For months I have written and submitted essays to Common Ties. Today, I got my reward for all the hard work. They bought one of my essays.
Many of the essays and stories I have written and submitted to them have been the product of a lot of hard work and emotional mining. They ignored me. Since they receive so many submissions they don't have the time to respond to everyone. Being ignored is the equivalent of a form rejection. I've been having some difficulty coming up with something to write for their latest topic: weddings. I didn't have anything good to say about them, although I've been in several weddings, designed and made dresses and gowns for weddings, and even appeared in two and the deadline was looming fast. I didn't have anything to say. Imagine that (and no comments from the peanut gallery, please). Tuesday morning I still didn't have anything but I kept freewriting and thinking on paper about what I had to say about weddings. I find it difficult enough to pull out the sad emotions or even be inspirational on purpose, and I couldn't even rely on that. Then something hit me.
Elisabeth Kubler-Ross's five stages of grief. I finally had a hook, time to bait it. And so I wrote and wrote and wrote and edited and wrote. I was late starting work Tuesday morning but I felt what I was writing was more important than earning a paycheck and I could make up the time (and I did until 2 a.m.) I came up with The Five Stages of Wedding Grief. Common Ties bought the essay. Then came the fun part, and I don't mean contracts and details.
I have a small keepsake album that turned up in the things I brought back with me from Ohio in February when I went to visit my father. It holds pictures of my first wedding when I was young and innocent. For the first time since I bought it, I used the scanner on my HP 4-in-1 and scanned all the pictures in the album and a few more that I also found in the Ohio things. I won't post all the pictures of the wedding until Common Ties decides which picture they will use to illustrate the essay on Tuesday, July 3rd (did I mention that's the day my words and picture will hit the web?), but I thought you might enjoy seeing some other pictures I found, including one my mother sent me by Priority Mail a couple days ago that's part of a Xmas card I made when I was six years old and in the first grade. Yes, I actually wrote what's on the front of the card and, yes, I actually did know how to write in cursive in the first grade. I scanned a few other pictures and they are here.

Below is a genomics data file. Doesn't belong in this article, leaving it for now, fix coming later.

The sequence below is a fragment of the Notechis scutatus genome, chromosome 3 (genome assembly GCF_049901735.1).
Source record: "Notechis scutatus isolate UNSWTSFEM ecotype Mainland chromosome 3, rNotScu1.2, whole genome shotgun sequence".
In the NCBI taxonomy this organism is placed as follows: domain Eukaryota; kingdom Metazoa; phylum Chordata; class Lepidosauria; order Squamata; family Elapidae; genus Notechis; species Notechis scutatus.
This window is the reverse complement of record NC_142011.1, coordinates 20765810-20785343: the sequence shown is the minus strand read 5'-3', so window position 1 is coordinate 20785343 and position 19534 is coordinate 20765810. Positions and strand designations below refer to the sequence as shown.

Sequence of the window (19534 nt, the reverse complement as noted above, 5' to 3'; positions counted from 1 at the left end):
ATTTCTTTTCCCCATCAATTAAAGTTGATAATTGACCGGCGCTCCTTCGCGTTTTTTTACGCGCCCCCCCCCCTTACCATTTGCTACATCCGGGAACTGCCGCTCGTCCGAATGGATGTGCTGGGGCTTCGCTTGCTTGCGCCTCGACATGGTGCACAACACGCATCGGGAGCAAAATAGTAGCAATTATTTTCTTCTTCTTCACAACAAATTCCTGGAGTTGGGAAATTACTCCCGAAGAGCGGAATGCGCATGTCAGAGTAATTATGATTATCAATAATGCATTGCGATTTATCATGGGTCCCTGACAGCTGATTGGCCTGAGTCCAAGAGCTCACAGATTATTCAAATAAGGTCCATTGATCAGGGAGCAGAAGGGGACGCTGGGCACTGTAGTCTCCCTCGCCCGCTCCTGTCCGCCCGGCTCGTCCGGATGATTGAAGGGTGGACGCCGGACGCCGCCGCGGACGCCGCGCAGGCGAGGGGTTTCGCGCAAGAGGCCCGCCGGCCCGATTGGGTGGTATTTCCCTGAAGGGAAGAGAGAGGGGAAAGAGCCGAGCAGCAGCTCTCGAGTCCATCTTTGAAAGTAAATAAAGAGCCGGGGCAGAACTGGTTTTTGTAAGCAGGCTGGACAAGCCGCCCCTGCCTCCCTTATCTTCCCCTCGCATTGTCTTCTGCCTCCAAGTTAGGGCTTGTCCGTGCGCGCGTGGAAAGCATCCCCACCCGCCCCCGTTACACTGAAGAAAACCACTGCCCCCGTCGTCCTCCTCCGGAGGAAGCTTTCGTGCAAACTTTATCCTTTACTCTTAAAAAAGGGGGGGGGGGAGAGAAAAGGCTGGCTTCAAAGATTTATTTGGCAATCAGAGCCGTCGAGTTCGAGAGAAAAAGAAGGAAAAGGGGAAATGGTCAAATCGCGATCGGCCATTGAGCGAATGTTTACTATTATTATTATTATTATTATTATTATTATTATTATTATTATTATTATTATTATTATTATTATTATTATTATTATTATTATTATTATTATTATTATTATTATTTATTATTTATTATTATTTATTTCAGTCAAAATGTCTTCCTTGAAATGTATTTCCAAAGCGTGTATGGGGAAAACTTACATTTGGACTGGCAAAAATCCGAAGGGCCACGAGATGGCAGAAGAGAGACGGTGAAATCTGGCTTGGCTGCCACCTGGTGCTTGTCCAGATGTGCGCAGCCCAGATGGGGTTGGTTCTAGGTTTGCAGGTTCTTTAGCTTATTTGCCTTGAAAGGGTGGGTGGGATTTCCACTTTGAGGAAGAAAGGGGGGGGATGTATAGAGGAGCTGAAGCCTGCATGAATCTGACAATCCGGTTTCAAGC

My parents and me when Dad was stationed at Fort Hayes and before we went to Germany
My husband-to-be and me on New Year's Eve 1973
My mother's brother, Bob, and his wife, Lois. I'll bet they don't remember being quite so young.
Beanie and my groom's sister, Jenny. Beanie is eight years old and taking her duties very seriously
My maid of honor and sister, Carol. I wanted my best friend, Connie, to be my maid of honor, but I lost
Bridesmaids and flower girls
The getaway vehicle. It's not the car the wedding party and assorted pranksters decorated, just the one they nearly tipped over with us in it
Yes, I'm excited, more so than you can imagine. Common Ties is a hard market to crack but I cracked it and I'm getting paid for my work. It was interesting calling my ex-husband. His wife was home, but he wasn't so I left a message. I need to get his permission to use his name or I have to use a pseudonym, something I don't want to do, even though I do have one (or two).
Sometimes it's a matter of hard work and editing and struggle to get published and sometimes, at the very last moment, something clicks and magic happens. The thing about magic is that it happens more often when hard work and editing and struggle come first. Writer's block happens, but there are ways to get past the block even if you have to tunnel around and through or just simply take another route. The trick is to keep writing even if it seems like pointless gibberish because out of the dross and dirt will shine diamonds and pearls that sparkle and gleam with magic. The words are there. All you have to do to break the barrier is never give up looking for them.
That is all. Disperse.